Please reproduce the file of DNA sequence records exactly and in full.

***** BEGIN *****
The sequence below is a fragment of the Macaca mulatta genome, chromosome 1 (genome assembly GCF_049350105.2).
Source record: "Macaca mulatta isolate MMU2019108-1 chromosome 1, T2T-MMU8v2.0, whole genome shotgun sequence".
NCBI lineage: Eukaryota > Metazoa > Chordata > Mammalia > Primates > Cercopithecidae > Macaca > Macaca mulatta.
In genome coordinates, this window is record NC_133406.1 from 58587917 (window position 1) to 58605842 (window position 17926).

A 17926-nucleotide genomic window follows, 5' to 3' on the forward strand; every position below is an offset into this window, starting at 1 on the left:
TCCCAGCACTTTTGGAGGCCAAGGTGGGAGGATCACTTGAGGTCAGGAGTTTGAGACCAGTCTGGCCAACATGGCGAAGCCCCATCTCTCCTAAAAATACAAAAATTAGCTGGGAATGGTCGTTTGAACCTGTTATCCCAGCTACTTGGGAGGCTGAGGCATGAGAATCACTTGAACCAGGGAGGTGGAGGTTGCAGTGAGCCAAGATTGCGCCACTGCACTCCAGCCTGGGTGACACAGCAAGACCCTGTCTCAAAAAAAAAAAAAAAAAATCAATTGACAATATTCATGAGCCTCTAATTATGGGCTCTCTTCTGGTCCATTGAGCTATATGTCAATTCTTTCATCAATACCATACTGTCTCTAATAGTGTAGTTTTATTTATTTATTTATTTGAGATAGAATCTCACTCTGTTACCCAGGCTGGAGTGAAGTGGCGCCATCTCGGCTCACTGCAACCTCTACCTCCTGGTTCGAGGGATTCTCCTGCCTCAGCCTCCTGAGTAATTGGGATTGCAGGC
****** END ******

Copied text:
The sequence below is a fragment of the Macaca mulatta genome, chromosome 1 (genome assembly GCF_049350105.2).
Source record: "Macaca mulatta isolate MMU2019108-1 chromosome 1, T2T-MMU8v2.0, whole genome shotgun sequence".
NCBI lineage: Eukaryota > Metazoa > Chordata > Mammalia > Primates > Cercopithecidae > Macaca > Macaca mulatta.
In genome coordinates, this window is record NC_133406.1 from 58587917 (window position 1) to 58605842 (window position 17926).

A 17926-nucleotide genomic window follows, 5' to 3' on the forward strand; every position below is an offset into this window, starting at 1 on the left:
TCCCAGCACTTTTGGAGGCCAAGGTGGGAGGATCACTTGAGGTCAGGAGTTTGAGACCAGTCTGGCCAACATGGCGAAGCCCCATCTCTCCTAAAAATACAAAAATTAGCTGGGAATGGTCGTTTGAACCTGTTATCCCAGCTACTTGGGAGGCTGAGGCATGAGAATCACTTGAACCAGGGAGGTGGAGGTTGCAGTGAGCCAAGATTGCGCCACTGCACTCCAGCCTGGGTGACACAGCAAGACCCTGTCTCAAAAAAAAAAAAAAAAAATCAATTGACAATATTCATGAGCCTCTAATTATGGGCTCTCTTCTGGTCCATTGAGCTATATGTCAATTCTTTCATCAATACCATACTGTCTCTAATAGTGTAGTTTTATTTATTTATTTATTTGAGATAGAATCTCACTCTGTTACCCAGGCTGGAGTGAAGTGGCGCCATCTCGGCTCACTGCAACCTCTACCTCCTGGTTCGAGGGATTCTCCTGCCTCAGCCTCCTGAGTAATTGGGATTGCAGGC